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The Mercedes EQS Powertrain Proves 400V Architectures Are Not Yet Obsolete

Before the official unveiling scheduled for April 15th, the Stuttgart-based manufacturer has been revealing bits and pieces of information about its upcoming EV flagship, the luxurious EQS. Among other details, the most recent press release features information about the powertrain along with astonishing figures for a 400-volt architecture.
2022 Mercedes-Benz EQS 18 photos
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In September 2019, at the International Motor Show held in Frankfurt, Germany, Mercedes unveiled the gorgeous Vision EQS concept that blew our minds. Along with Audi’s e-tron GT concept revealed a year earlier, it signaled a bright future for German EVs.

While the production version of e-tron GT closely resembles the concept, the same can’t be said about the EQS. The Mercedes model seems to look more like an anemic version of the beefed-up, futuristic concept, even if the camouflage liveries, which are set to come off next week, conceal some of the finer details.

Still, the arguably dull yet aerodynamically efficient exterior comes second to the interior, which is amazing all across the board—especially the dashboard that houses the humongous MBUX MBUX Hyperscreen.

As for the underpinnings, we find nothing particularly revolutionary at first glance. The car is built on the all-new MEA modular platform, which might be new for Mercedes, but architectures built specifically for EVs are nothing new; even Geely has one.

Things get a lot more interesting when we look at the lithium-ion battery packs, particularly the long-range version with a usable energy content of 107.8 kWh. For comparison, the e-tron GT’s long-range battery packs 85 kWh.

Mercedes tells us that, combined with the vehicle’s incredibly efficient aerodynamics and power management systems, it should provide an estimated range of up to 478 miles (770 km).

That’s more than any Tesla model currently on sale and more than twice the range of the e-tron GT or Porsche Taycan.

Yes, this figure is a product of the notoriously generous WLTP test cycle, and we can expect the official estimated range to drop once the car undergoes EPA tests, but I’m betting it won’t drop below 450 miles (724 km) which is still better than any BEV you can buy right now.

The standard pack will have 90 kWh, but the manufacturer hasn’t revealed the estimated range figure for this version yet.

It did tell us is that it’s comprised of ten pouch cells, meaning that they are fitted inside a flexible, bag-like cover made of aluminum and a second, insulating foil. The long-range pack features twelve prismatic (or hard case) cells with a strong aluminum housing.

Both packs use an intelligent thermal management system that should provide for faster charging times. According to the WLTP cycle, Mercedes estimates that using a 200 kW DC fast charger, the EQS can gain up to 186 miles (300 km) of range in just 15 minutes.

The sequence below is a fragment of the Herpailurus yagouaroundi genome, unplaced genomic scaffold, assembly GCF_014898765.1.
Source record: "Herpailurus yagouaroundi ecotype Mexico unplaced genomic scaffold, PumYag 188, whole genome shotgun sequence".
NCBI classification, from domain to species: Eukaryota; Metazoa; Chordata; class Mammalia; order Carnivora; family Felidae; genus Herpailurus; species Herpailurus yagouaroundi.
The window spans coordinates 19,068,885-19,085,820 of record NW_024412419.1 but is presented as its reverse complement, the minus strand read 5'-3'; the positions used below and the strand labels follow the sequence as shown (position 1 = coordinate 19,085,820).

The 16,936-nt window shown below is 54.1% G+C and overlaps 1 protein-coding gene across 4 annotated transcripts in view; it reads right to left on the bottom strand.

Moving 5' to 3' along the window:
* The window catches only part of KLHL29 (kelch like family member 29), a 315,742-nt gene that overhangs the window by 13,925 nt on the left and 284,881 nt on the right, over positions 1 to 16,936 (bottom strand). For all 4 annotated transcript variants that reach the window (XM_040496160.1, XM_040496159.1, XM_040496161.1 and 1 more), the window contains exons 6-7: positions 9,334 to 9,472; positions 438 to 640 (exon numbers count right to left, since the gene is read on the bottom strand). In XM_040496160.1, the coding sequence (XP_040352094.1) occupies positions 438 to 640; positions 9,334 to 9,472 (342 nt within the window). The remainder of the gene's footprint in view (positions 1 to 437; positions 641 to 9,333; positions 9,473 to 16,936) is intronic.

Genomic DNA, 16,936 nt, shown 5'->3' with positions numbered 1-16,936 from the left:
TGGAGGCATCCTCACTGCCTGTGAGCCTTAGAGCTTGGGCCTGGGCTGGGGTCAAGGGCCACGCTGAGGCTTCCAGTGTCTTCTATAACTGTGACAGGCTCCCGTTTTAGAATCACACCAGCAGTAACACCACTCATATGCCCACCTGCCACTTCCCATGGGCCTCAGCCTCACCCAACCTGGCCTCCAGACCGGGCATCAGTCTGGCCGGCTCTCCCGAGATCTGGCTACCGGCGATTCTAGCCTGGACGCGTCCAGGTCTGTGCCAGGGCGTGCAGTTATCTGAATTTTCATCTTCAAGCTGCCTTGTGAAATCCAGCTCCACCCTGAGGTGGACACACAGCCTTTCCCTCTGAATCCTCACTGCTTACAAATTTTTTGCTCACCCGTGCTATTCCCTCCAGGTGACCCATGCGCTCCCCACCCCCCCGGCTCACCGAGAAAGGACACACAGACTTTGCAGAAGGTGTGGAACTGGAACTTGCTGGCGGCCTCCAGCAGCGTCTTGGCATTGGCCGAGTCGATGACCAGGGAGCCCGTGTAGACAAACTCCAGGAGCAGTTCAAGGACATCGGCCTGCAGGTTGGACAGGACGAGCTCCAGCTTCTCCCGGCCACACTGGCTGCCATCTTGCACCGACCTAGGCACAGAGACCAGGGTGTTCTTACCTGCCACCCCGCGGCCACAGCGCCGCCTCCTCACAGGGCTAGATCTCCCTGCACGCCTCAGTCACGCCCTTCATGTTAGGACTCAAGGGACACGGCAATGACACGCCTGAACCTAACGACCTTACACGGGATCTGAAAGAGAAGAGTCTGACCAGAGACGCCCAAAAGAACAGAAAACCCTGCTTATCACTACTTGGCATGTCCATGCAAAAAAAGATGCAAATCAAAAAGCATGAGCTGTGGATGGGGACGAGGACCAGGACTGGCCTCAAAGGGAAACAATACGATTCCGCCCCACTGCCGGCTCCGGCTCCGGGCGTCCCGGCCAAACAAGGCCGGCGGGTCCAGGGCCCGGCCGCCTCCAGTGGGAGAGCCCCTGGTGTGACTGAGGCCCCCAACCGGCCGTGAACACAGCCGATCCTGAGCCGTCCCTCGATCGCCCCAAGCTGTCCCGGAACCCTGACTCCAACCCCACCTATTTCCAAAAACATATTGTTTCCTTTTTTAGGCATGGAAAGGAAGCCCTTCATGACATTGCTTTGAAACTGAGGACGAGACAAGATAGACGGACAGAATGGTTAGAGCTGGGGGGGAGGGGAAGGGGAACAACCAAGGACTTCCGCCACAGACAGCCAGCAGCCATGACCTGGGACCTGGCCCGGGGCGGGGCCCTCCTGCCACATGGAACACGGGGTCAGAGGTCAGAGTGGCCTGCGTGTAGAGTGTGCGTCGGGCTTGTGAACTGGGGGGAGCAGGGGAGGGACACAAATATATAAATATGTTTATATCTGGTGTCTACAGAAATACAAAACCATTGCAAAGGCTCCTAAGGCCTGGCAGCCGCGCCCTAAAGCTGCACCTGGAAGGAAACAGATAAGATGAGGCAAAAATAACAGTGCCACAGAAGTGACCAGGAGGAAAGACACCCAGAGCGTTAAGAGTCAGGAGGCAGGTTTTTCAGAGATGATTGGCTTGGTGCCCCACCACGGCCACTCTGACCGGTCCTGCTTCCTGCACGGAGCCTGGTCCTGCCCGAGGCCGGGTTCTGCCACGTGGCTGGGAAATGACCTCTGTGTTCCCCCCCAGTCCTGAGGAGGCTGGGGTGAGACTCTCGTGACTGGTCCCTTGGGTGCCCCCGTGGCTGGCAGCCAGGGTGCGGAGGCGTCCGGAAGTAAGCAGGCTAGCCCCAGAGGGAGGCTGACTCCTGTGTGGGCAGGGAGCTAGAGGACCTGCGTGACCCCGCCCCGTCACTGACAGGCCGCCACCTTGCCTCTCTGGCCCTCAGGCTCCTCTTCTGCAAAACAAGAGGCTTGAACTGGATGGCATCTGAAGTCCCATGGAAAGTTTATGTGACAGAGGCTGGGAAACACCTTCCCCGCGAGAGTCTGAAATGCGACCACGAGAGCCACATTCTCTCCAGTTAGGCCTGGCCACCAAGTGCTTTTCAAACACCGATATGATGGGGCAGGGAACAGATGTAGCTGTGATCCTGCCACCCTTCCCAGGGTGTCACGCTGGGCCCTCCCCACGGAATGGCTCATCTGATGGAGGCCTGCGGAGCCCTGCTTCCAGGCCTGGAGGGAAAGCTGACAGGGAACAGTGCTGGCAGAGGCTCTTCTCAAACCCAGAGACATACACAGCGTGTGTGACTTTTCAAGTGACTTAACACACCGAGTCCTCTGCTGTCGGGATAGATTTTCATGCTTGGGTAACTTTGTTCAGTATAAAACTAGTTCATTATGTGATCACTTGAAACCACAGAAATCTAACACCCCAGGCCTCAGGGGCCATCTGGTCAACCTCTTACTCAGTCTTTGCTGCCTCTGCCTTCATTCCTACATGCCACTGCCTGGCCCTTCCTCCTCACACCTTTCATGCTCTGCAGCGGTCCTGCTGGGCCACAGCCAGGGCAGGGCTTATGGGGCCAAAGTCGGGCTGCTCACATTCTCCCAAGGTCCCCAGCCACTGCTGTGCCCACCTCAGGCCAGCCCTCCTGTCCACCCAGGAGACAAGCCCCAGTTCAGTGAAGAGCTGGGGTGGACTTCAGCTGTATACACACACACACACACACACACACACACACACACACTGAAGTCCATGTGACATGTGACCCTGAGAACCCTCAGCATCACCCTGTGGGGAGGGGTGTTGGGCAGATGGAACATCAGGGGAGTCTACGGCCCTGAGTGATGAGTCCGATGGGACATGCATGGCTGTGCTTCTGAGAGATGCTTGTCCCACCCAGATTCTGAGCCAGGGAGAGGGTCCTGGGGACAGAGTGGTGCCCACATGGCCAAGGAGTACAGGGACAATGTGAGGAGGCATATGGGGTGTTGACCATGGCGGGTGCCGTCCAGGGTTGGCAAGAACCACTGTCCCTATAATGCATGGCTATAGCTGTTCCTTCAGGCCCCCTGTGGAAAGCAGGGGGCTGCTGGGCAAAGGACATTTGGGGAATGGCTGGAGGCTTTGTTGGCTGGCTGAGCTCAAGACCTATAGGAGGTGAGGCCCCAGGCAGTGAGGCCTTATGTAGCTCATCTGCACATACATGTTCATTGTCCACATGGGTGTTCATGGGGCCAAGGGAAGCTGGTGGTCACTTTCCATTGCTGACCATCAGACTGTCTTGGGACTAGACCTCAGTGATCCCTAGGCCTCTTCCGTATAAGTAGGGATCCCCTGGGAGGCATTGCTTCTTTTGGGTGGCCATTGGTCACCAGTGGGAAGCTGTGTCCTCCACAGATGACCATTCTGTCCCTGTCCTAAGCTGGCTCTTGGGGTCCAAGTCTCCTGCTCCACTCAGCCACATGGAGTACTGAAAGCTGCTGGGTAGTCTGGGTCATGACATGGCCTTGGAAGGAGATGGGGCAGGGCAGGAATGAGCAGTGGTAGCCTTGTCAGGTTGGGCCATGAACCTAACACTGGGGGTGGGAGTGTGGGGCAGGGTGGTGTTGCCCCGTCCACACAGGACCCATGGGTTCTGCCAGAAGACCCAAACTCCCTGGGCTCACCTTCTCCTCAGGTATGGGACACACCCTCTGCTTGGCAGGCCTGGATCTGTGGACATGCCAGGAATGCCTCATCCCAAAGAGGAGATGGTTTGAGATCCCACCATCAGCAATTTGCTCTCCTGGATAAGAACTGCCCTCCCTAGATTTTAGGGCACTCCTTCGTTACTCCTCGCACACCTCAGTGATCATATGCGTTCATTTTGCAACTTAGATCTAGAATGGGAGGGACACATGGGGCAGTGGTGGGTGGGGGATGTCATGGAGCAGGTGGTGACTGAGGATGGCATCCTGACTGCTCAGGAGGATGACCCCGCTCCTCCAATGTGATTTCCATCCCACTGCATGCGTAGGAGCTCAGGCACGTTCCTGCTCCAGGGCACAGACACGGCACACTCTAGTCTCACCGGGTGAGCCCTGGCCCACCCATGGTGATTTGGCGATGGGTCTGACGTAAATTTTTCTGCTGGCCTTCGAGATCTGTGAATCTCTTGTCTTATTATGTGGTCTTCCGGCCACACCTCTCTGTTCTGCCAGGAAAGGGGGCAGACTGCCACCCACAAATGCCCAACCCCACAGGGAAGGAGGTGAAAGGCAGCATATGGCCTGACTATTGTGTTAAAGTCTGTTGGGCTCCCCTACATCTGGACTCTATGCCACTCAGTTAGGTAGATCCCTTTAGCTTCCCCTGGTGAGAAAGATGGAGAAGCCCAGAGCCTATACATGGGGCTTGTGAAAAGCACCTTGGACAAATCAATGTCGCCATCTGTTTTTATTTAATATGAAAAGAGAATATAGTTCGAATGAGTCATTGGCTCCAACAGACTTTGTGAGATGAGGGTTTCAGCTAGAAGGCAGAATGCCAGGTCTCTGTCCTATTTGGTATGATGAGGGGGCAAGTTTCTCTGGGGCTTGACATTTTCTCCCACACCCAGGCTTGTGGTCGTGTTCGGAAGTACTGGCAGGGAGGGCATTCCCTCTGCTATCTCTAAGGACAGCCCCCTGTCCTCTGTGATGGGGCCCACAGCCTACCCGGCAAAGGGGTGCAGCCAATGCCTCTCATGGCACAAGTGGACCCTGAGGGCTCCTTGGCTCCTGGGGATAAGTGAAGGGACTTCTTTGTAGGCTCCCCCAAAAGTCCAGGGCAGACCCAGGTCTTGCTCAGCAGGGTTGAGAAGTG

Considering that the EV uses a conventional 400-volt architecture, these figures are extremely surprising, especially since the Audi e-tron GT and Porsche Taycan also take 15 minutes to add the same range using a 270 kW DC fast charger, even though they feature 800-volt architectures.

Kia and Hyundai’s recently revealed EV6 and IONIQ 5 also use a state-of-the-art 800-volt electrical system, and according to the same WLTP cycle, their significantly smaller packs can gain 186 miles (300 km) of range in 13.5 minutes.

These numbers mean that the battery packs and management system developed internally by Mercedes are extremely efficient; just imagine what charging times they’re going to produce when the company switches to 800 volts.

As for the 245-kW (328-hp) drivetrain, it contains a permanently excited synchronous motor, transmission, and differential, all mounted on the rear axle.

4MATIC models get an additional motor on the front axle, increasing total output to a healthy 385 kW (516 hp). Unfortunately, all that power will mean fast acceleration to the land of mediocrity since the top speed is limited to 124 mph (210 kph).

However, don’t forget that this is a car built for range and comfort, so its drivers shouldn’t mind ICE-powered relics with half the power whizzing past them on the Autobahn.

The motors might be limited in terms of speed, but they promise to excel when it comes to energy recuperation. The EQS 4MATIC will be able to regeneratively brake at up to 290 kW, which is 25 kW more than what a Taycan achieves.

Some were quick to criticize Mercedes for its 400-volt architecture since the industry is slowly but surely switching to 800 volts. But as the figures show, its engineers managed to maximize this system's efficiency to a point where it exceeds current 800-volt EVs in terms of range and energy recuperation while also seemingly matching their charging times.

It remains to be seen if the EQS is as good as advertised and if it can become a legitimate “Tesla-killer” once it actually hits the streets in production form.

The official reveal is scheduled for April 15, so stay tuned for more details and official images of the final production version.

 
 
 
 
 

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